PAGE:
The sun that suddenly rises behind the hills of Pera, over the minarets of the city and the Golden Horn, fills your heart with a crimson joy. Everything that was asleep all night long is waking up now … — Knut Hamsun
Pera Palace Hotel was built in 1892 to serve passengers on the Orient Express. It sits on top of a hill in modern Istanbul with extensive views of the river, Bosphorus and the old part of Istanbul. Passengers on the Orient Express were conveyed from the station, across the river and up the hill in a sedan chair. An example of one such sedan chair may be found in the foyer.
In 1895 Pera Palace was opened with a Grand Ball.
Pera Palace soon established itself as the place to see and be seen.
It was at the Pera Palace Hotel that Agatha Christie wrote Murder on the Orient Express (1934).
Other famous guests include Ernest Hemingway, Greta Garbo, Alfred Hitchcock, Mata Hari, Yehudi Menuhin, Jacqueline Kennedy, Rita Hayworth, Zsa Zsa Gabor, Mustafa Kemal Atatürk, King George V of England, King Edward VIII, Queen Elizabeth II, President Tito of Yugoslavia, Kaiser Wilhelm II of Germany, Emperor Franz Joseph of Austria-Hungary and Czar Nicholas II of Russia.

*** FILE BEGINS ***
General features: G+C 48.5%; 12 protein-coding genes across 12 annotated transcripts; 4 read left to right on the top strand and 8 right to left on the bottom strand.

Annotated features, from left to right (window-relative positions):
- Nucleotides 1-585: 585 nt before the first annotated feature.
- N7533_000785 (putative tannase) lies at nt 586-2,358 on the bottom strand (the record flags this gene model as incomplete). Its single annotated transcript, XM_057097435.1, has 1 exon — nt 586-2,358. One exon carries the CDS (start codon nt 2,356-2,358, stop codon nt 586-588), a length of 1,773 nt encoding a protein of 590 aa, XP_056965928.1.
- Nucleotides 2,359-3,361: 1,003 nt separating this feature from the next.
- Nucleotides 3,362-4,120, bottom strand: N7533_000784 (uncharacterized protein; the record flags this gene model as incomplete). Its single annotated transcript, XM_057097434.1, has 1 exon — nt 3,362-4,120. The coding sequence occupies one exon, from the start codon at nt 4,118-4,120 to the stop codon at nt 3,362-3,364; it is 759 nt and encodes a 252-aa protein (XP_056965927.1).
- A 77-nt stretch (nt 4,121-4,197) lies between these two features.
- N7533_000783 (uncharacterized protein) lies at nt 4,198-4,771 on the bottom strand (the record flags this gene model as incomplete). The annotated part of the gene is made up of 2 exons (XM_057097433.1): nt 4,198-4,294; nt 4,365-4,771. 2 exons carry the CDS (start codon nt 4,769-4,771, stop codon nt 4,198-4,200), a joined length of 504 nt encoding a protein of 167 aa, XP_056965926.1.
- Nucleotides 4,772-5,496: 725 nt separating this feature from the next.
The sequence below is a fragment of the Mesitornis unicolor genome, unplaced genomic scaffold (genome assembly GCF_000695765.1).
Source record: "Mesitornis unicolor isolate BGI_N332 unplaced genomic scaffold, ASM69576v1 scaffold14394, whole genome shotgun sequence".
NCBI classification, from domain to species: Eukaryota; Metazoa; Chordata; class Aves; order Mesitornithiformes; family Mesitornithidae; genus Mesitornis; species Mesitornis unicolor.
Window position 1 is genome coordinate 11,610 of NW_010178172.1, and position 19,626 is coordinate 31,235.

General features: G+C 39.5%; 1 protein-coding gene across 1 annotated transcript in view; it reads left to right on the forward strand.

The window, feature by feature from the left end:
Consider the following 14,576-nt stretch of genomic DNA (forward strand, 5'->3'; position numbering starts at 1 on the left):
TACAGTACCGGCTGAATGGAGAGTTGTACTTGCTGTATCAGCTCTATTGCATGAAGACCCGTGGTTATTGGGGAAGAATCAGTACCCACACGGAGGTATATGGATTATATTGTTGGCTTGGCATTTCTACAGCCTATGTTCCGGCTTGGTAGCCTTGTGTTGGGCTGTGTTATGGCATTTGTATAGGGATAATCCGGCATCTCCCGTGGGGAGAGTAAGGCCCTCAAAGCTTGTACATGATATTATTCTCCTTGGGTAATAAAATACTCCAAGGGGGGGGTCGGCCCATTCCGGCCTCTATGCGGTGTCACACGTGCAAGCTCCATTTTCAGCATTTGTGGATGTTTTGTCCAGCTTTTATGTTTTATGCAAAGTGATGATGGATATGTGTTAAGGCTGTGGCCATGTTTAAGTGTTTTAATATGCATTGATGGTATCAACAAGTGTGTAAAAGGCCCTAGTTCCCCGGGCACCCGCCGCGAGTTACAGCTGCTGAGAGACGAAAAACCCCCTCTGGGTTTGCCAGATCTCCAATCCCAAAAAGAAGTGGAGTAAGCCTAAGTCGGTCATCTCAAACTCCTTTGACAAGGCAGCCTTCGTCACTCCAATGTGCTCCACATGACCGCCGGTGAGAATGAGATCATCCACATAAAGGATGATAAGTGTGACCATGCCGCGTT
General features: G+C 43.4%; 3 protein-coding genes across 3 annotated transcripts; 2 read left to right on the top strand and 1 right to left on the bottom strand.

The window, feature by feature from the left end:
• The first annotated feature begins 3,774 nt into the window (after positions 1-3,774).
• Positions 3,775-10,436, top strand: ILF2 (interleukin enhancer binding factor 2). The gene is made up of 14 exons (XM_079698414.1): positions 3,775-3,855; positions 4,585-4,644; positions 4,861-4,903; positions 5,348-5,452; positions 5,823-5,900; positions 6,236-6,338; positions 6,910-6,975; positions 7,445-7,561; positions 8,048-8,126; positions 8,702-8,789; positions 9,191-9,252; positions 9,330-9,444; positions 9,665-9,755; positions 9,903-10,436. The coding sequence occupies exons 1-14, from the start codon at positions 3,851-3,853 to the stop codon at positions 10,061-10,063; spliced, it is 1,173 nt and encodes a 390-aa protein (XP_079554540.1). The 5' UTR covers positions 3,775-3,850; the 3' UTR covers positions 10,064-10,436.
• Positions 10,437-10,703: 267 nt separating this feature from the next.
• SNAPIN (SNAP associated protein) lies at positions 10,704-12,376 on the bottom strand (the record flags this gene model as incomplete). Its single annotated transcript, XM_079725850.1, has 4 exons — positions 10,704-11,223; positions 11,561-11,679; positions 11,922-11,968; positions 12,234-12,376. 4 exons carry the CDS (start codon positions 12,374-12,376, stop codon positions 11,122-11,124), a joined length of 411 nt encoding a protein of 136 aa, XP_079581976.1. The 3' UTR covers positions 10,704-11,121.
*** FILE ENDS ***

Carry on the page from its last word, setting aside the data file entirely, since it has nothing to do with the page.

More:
Room 101, a favourite of Mustafa Kemal Atatürk during his many visits, is now a Atatürk museum.
Pera Palace Hotel has been recently renovated to restore it to its former glory. It was closed in 2006 and reopened 1 September 2010. The re-opening coincided with the year that Istanbul had been designated as the European Capital of Culture.
The electric lift inside the hotel was the second only installed in Europe. The first was the Eiffel Tower. British writer Daniel Farson described the elevator:
It is the most beautiful elevator in the world made of cast iron and wood… It ascends like a lady who curtsies. Tourists can not take their eyes off this utterly pretty and aristocrat elevator.
Apart from the Ottoman Palaces, Pera Palace was the first building to have electricity.
A few minutes walking distance from Pera Palace lies Istiklal Avenue, the heart of modern Istanbul. A historic tram mentioned by Orhan Pamuk in one of his novels runs through Istiklal Avenue. At the end of Istiklal Avenue, a funicular runs down to the tram station, from where a tram runs across the river to the old part of Istanbul and the railway station. Or a 10 lire taxi ride, but the funicular and tram is more fun.
Also within walking distance lies the Galata Tower.
Pera Palace is featured in 1000 Places to See Before You Die, with a copy opened at the relevant pages in a display cabinet in the hotel foyer.
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